Coleman claimed that vaccines promote the generation of specific antibodies that compete with NK cells, which he called “the body’s natural defenses”. He asserted that this would render NK cells ineffective.

But Coleman’s claim isn’t consistent with what we know of NK cells. NK cells, or natural killer cells, are a type of white blood cell that recognize virus-infected cells without relying on antibodies, and thus can respond to a viral infection faster than other types of immune cells, since the body can take days to weeks to produce antibodies.

However, even though NK cells can generate an immune response in the absence of antibodies, there are also mechanisms by which antibodies promote NK cell action, known as antibody-dependent cellular cytotoxicity [6] . This antibody-mediated activation causes NK cells to eliminate cells that have been infected by a pathogen. This demonstrates that antibodies don’t render NK cells ineffective, as Coleman claimed. Rather, they assist NK cells in fighting infection. Coleman offered no evidence showing otherwise.

The role of NK cells in fighting COVID-19 is unclear at the moment, although researchers detected elevated levels of activated NK cells in patients with severe COVID-19 [7] . Overall, Coleman’s claim that antibodies induced by vaccination interfere with NK cell function is unsupported by scientific evidence, since this effect has not been detected in vaccinated persons.

Claim 4 (Unsupported): “Vaccines promote virus lethality” “new virus variations are appearing in areas where the vaccine has been given to lots of people” ”giving the vaccines will give the virus an opportunity to become infinitely more dangerous” “bodies of vaccinated people are laboratories making lethal viruses”

Finally, Coleman asserted that vaccines enhance the lethality of COVID-19 by selecting and promoting the emergence of newer and more deadly variants of the virus, citing Vanden Bossche as a basis for this claim.

Virus mutations occur periodically and result from errors in the replication process, when a virus copies its genetic material during an infection. Mutations are more likely to occur during longer infections and when more people are infected [8] . As virus mutations accumulate, variants may appear. In most cases, mutations either don’t affect the virus or result in a weakened virus [9] . Therefore, virus variants aren’t necessarily more deadly or contagious.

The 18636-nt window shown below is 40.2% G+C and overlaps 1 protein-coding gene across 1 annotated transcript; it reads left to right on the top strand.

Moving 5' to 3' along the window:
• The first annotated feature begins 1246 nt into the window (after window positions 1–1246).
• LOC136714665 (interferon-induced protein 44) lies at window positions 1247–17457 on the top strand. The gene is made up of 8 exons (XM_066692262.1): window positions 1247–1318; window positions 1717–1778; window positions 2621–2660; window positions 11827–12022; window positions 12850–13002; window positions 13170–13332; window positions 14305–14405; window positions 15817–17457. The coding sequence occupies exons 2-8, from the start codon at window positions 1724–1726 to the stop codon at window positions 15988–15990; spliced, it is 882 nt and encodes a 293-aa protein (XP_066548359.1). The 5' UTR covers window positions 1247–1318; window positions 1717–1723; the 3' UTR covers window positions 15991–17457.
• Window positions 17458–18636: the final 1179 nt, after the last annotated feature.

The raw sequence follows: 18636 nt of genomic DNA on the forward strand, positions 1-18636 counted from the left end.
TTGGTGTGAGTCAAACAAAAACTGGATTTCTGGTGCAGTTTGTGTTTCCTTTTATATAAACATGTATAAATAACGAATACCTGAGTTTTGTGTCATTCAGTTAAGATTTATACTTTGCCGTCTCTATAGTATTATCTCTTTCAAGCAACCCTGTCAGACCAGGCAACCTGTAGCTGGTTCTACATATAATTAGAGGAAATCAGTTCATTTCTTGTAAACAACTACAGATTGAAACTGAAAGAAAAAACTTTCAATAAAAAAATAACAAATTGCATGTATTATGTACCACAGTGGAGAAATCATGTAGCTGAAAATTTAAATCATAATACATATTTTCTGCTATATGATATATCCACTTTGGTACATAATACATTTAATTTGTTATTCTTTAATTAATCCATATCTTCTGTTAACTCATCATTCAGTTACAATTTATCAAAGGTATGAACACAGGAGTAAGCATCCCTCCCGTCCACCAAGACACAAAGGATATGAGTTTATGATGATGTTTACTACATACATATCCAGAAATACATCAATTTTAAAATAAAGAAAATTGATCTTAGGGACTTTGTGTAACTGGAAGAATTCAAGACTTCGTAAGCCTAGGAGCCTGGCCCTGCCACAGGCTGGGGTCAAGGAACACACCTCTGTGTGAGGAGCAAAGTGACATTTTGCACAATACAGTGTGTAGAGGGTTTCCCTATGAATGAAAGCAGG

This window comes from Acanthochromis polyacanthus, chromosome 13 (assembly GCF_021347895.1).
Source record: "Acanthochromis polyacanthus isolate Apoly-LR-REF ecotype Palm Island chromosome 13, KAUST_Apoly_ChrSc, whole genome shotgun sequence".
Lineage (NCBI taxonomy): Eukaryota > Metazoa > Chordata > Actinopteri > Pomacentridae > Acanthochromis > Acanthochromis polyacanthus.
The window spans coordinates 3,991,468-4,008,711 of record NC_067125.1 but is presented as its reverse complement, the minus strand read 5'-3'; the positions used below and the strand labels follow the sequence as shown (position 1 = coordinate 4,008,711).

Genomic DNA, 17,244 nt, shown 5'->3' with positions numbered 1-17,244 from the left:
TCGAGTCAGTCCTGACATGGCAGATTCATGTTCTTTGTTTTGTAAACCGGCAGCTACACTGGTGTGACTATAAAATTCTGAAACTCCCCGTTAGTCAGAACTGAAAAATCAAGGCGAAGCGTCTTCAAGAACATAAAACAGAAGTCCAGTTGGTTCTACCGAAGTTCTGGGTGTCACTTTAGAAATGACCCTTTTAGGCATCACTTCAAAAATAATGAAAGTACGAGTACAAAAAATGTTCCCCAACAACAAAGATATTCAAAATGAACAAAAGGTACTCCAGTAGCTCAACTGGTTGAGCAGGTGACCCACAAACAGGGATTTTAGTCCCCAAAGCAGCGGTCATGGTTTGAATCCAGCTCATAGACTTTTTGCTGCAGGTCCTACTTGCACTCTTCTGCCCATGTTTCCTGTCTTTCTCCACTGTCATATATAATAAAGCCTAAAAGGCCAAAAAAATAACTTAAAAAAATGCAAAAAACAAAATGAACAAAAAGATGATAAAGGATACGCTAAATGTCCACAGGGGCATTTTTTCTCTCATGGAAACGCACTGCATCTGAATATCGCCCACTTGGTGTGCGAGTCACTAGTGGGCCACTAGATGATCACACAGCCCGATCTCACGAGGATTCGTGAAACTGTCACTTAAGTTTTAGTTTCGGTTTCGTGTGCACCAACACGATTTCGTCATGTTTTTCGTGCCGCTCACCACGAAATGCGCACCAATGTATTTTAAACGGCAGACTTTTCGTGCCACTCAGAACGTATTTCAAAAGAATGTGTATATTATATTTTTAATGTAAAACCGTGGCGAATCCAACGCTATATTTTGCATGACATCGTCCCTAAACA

Coleman offered no evidence to support the claim that vaccines promote the emergence of more deadly virus variants. In fact, the evidence points to the opposite trend. Some COVID-19 vaccines reduce the likelihood of infection, as well as the risk of severe disease in vaccinated individuals. There is also some evidence that certain COVID-19 vaccines reduce the risk of transmission [10] . All three observations suggest that COVID-19 vaccines will reduce virus replication, thereby limiting the opportunity for new variants to emerge. Notably, the three SARS-CoV-2 variants of concern that were detected in the U.K., South Africa, and Brazil evolved naturally in unvaccinated populations.

Summary

In conclusion, Coleman’s claims about the side effects of COVID-19 vaccines don’t correspond to the effects observed during clinical trials and in the real-work vaccination campaigns. In addition, claims that COVID-19 vaccines predispose people to more virulent infections or interfere with immune system functions are inconsistent with the existing evidence on how these vaccines work. Finally, the COVID-19 vaccines don’t promote the emergence of new, more lethal variants of existing viruses, but instead reduce virus transmission and thus the emergence of new variants.

REFERENCES

  • 1- Shimabukuro et al. (2021) Reports of Anaphylaxis After Receipt of mRNA COVID-19 Vaccines in the US—December 14, 2020-January 18, 2021. Journal of the American Medical Association.
  • 2- Arvin et al. (2020). A perspective on potential antibody-dependent enhancement of SARS-CoV-2. Nature.
  • 3- Lee et al. (2020). Antibody-dependent enhancement and SARS-CoV-2 vaccines and therapies. Nature Microbiology.
  • 4- Iwasaki and Yang (2020). The potential danger of suboptimal antibody responses in COVID-19. Nature Reviews Immunology.
  • 5- Guzman and Vazquez (2020). The complexity of antibody-dependent enhancement of dengue virus infection. Viruses.
  • 6- Gómez-Román et al. (2014). Chapter 1 – Antibody-Dependent Cellular Cytotoxicity (ADCC). Antibody Fc: Linking Adaptive and Innate Immunity.
  • 7- Maucourant et al. (2020). Natural killer cell immunotypes related to COVID-19 disease severity. Science Immunology.
  • 8- Stern and Andino (2016), Chapter 17 – Viral Evolution: It Is All About Mutations. Viral Pathogenesis (Third Edition).
  • 9- Grubaugh et al. (2020). We shouldn’t worry when a virus mutates during disease outbreaks. Nature Microbiology.
  • 10- Levine-Tiefenbrun et al. (2021). Decreased SARS-CoV-2 viral load following vaccination. medRxiv. [Note: This is a pre-print that has not yet been peer-reviewed.]

Published on: 01 Apr 2021 | Editor: Rubén Portela Carballeira

Health Feedback is a non-partisan, non-profit organization dedicated to science education. Our reviews are crowdsourced directly from a community of scientists with relevant expertise. We strive to explain whether and why information is or is not consistent with the science and to help readers know which news to trust.